This is normally how I begin these review posts …
What is the Eurovision Song Contest?
Started way back in 1956 as a way of drawing a fractured Europe back together with the healing power of music, the Eurovision Song Contest, or Concours Eurovision de la Chanson – the contest is telecast in both English and French – is open to all active members of the European Broadcasting Union, which oversees the competition.
Each country is permitted to submit one three-minute song to the contest – a song which is selected by a variety of means, usually a winner-takes-all competition such as Sweden’s renowned Melodifestivalen – which they perform in one of two semi-finals in the hopes of making it to the glittering grand final.
Only six countries have direct entry into the grand final:
- The Big Four who fund most of the contest – UK, Germany, France and Spain
- The host country (which is the winner of the previous year’s contest)
- Italy, who didn’t take part for many years and was re-admitted in 2011 after a 14 year absence (it was one of seven countries that competed in the first event), making the Big Four the Big Five.
The winner is chosen by a 50/50 mix of viewer votes (you cannot vote for your own country) and a jury of music industry professionals in each country, a method which was chosen to counter the alleged skewing of votes based on political and/or cultural lines when voting was purely the preserve of viewers at home.
Past winners include, of course, ABBA in 1974 with “Waterloo” and Celine Dion who won for Switzerland in 1988 with “Ne partez pas sans moi”.Above all though, the Eurovision Song Contest is bright, over the top and deliciously camp, a celebration of music, inclusiveness and togetherness that draws annual viewing figures in the hundreds of millions.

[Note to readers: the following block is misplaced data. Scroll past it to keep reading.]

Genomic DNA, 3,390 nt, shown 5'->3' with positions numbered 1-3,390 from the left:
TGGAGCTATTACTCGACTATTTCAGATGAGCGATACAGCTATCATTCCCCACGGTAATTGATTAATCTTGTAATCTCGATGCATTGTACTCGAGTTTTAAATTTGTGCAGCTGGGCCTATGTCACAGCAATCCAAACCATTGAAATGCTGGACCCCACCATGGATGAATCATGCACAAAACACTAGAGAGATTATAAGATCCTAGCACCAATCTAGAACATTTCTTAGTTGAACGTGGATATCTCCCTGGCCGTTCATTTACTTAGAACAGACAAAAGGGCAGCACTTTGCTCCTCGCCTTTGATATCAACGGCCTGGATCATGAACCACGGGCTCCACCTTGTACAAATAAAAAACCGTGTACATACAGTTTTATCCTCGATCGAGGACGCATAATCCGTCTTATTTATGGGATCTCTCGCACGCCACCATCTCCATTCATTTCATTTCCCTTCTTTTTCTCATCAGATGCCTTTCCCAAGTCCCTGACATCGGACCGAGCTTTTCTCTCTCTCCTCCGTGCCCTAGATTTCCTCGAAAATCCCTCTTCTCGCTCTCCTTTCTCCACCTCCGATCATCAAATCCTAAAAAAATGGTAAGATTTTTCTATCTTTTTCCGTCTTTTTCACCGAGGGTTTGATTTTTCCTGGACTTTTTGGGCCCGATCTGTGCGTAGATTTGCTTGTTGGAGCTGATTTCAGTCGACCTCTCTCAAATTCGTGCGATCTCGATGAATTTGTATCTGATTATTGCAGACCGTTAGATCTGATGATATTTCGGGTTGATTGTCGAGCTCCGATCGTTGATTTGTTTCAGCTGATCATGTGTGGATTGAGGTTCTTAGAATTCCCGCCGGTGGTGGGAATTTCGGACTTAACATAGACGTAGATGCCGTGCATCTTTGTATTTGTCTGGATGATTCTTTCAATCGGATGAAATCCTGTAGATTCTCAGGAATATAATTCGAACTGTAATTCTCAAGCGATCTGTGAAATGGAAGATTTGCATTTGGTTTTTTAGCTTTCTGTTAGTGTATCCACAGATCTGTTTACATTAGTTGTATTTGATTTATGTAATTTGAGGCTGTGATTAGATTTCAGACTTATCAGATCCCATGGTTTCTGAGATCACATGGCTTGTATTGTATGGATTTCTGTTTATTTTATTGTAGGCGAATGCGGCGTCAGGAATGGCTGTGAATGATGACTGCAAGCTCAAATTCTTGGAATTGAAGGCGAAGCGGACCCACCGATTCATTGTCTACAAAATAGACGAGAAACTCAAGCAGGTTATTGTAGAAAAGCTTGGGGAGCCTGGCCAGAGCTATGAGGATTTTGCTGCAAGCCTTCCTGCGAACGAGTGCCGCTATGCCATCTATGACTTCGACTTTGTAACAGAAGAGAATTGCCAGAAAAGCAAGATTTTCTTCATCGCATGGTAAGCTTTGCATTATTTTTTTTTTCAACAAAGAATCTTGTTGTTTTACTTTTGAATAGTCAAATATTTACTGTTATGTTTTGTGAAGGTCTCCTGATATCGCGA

But of course, with the Eurovision Song Contest 2020 cancelled, like so many other things this year, by the viral threat of COVID-19, no one will be singing their songs all together in front of a huge crowd in host city Rotterdam, and we will have to make to do with weekly Eurovision Home Concerts and a recently announced replacement for the grand final show Eurovision: Europe Shine a Light which will “honour the 41 selected songs for Eurovision 2020 in a non-competitive format.”
The decision to cancel the show is sad but makes perfect sense in the current situation; still, it begs the question, is there any point reviewing the already released songs for this year’s contest?
I decided “YES”, partly as a way of giving the songs and their artists their due and their moment in the Eurovision – many of the singers will be back next year but not the songs with rules prohibiting the same song being submitted again by a country – but also to keep alive that sense of Eurovision fun and artistry which for many of us makes this time of the year so very special.
So grab your glitter, fire ip the wind machine, gather together your appreciative hosting superlatives and enjoy these song reviews, the first of seven such posts, which are written as if the contest was still happening.
AUSTRALIA: “Don’t Break Me” by Montaigne
If you’re after a uniquely individual musical style mixed with a vibrant, likeable persona and an innate ear for meaningful, thoughtful, highly-listenable pop then Montaigne should be your artist of choice.
The talented 24-year-old Sydneysider, known to her parents and friends as Jess Cerro, has been recognised for her unique place on the Australian pop landscape, gathering up awards and achievements including placing songs on Triple J Radio’s immensely popular Hottest 100, an ARIA award for Best Breakthrough Artist and a nomination for Best Female Artist in 2016.
But while awards are nice, very nice in fact, because who doesn’t love a pat or three on the back for their artistic output, Montaigne (named, so we are told, after a 16th century French renaissance philosopher) has also done superbly well in the fickler court of public opinion, with her debut album, Glorious Heights, scaling the charts to a heady #4 and her sophomore effort COMPLEX (2019) garnering all kinds of breathlessly good efforts.